Though I found links about ring strain and other things, I actually fail to understand the exact reason for this difference in acidity.

  • $\begingroup$ If you think of both compounds as bases and find their conjugate acids, then apply hyperconjugation to find the stronger conjugate acid, you would find the stronger base(which will be the weaker acid). $\endgroup$ – Abhishek Mhatre Feb 4 '17 at 7:26

Indeed, according to the Evans $\mathrm{p}K_\mathrm{a}$ table the cyclopropane $\ce{C-H}$ bond $(\mathrm{p}K_\mathrm{a} \approx 46)$ is more acidic than the $\ce{C-H}$ bond on the central carbon in propane $(\mathrm{p}K_\mathrm{a} \approx 51)$.

We know that, in general, the acidity of $\ce{C-H}$ bonds follows the order $\mathrm{sp \gt sp^2 \gt sp^3}$. This is because the more $\mathrm{s}$-character in an orbital, the more stable (lower energy) electrons are in the orbital.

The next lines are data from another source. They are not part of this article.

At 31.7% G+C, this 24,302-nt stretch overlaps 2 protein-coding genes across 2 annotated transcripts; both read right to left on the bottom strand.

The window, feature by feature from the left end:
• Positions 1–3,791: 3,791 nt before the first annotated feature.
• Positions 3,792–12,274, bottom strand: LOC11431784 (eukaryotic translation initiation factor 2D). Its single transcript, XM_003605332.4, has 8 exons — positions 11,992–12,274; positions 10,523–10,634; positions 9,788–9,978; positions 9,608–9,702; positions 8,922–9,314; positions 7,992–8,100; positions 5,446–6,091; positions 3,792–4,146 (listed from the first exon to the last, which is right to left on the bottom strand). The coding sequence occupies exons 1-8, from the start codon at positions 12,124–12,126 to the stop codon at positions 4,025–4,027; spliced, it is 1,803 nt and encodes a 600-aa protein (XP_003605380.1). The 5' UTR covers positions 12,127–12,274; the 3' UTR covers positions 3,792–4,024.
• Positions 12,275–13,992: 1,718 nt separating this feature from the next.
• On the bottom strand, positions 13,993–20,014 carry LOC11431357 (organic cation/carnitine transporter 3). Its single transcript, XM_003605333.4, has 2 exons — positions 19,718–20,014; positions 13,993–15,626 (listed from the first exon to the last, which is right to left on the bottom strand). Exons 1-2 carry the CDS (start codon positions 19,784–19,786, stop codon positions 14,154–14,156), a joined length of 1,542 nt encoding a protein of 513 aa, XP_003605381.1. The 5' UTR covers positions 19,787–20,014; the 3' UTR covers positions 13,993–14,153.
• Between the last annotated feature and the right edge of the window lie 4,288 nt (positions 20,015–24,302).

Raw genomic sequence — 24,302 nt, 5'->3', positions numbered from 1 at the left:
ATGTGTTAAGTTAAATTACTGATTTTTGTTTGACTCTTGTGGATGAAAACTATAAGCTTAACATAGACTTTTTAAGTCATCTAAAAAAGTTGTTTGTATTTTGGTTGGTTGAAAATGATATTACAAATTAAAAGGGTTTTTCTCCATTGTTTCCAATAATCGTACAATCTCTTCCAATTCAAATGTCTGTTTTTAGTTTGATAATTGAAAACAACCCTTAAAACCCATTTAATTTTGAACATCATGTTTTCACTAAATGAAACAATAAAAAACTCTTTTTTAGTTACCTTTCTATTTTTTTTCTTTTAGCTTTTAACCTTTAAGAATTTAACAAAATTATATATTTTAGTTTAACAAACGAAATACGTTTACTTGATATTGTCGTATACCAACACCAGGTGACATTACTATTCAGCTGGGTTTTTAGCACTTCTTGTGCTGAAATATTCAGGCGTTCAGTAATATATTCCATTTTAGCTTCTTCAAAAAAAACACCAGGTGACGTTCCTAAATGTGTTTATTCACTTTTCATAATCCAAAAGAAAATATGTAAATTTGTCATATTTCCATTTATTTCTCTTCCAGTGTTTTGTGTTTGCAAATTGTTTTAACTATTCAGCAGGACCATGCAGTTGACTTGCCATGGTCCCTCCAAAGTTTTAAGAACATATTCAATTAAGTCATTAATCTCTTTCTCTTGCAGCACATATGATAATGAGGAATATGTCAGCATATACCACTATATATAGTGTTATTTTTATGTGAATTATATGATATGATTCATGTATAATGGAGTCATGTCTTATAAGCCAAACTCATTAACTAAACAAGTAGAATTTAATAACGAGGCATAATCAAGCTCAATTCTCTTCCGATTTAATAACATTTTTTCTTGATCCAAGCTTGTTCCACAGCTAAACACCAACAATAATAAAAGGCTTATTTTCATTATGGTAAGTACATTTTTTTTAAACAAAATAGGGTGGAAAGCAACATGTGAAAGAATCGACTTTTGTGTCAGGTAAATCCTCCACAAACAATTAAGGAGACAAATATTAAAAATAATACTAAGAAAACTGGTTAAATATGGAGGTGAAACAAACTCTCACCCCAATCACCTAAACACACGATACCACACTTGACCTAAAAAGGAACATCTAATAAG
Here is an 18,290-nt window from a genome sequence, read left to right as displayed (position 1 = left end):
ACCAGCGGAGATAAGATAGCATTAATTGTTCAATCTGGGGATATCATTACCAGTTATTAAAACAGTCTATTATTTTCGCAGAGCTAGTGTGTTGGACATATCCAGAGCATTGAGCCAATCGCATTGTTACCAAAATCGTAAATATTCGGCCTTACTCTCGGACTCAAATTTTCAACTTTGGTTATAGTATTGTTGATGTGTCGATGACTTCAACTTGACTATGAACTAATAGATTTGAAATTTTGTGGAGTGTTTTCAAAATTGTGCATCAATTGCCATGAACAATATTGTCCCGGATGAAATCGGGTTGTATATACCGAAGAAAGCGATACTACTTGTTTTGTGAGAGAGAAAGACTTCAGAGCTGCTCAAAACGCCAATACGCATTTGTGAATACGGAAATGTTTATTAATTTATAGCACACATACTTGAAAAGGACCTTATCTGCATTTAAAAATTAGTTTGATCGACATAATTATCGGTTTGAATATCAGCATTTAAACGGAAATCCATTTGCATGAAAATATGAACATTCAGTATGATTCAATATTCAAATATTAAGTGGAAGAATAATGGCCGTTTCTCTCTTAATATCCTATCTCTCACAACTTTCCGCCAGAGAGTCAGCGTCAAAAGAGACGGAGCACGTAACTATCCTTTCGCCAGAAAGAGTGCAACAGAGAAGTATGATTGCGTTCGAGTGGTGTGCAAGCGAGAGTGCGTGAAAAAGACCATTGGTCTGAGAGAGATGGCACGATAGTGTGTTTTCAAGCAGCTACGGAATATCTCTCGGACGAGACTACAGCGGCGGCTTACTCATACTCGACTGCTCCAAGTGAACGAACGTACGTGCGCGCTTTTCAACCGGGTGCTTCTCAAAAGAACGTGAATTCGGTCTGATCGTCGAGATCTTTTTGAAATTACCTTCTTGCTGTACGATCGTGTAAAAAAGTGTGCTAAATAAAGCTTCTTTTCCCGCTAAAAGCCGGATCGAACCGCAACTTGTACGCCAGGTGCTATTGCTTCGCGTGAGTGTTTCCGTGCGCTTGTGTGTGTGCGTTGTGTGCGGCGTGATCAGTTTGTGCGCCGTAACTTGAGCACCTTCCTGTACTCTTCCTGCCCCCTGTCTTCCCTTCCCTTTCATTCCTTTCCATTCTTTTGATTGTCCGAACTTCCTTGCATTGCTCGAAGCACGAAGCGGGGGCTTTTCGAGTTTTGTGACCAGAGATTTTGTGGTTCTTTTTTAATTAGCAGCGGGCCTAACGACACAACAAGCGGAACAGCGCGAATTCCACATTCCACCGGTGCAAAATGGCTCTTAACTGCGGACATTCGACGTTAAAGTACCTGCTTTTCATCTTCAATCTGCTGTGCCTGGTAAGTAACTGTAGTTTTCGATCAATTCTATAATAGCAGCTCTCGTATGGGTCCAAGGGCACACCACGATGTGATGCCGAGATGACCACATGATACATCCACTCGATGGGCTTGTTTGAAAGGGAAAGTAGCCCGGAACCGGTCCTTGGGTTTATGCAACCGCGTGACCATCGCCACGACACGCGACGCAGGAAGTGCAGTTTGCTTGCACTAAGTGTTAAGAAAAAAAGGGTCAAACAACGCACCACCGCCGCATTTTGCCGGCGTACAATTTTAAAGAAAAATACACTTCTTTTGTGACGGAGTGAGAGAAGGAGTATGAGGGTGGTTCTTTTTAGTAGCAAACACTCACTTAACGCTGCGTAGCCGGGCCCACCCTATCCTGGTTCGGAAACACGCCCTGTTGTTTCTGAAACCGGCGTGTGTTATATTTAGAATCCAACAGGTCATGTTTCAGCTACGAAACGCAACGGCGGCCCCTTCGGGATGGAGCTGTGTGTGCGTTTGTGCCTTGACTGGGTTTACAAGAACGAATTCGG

The $\ce{C-H}$ bonds around the central carbon in propane are close to being $\mathrm{sp^3}$ hybridized, whereas the $\ce{C-H}$ bonds in cyclopropane are roughly $\mathrm{sp^{2.46}}$ (see this earlier answer to see how the hybridization in cyclopropane was determined).

Now, when we compare the hybridization of the $\ce{C-H}$ bonds in cyclopropane and propane we see that there is more s character in the cyclopropane $\ce{C-H}$ bonds, this explains the increased acidity.


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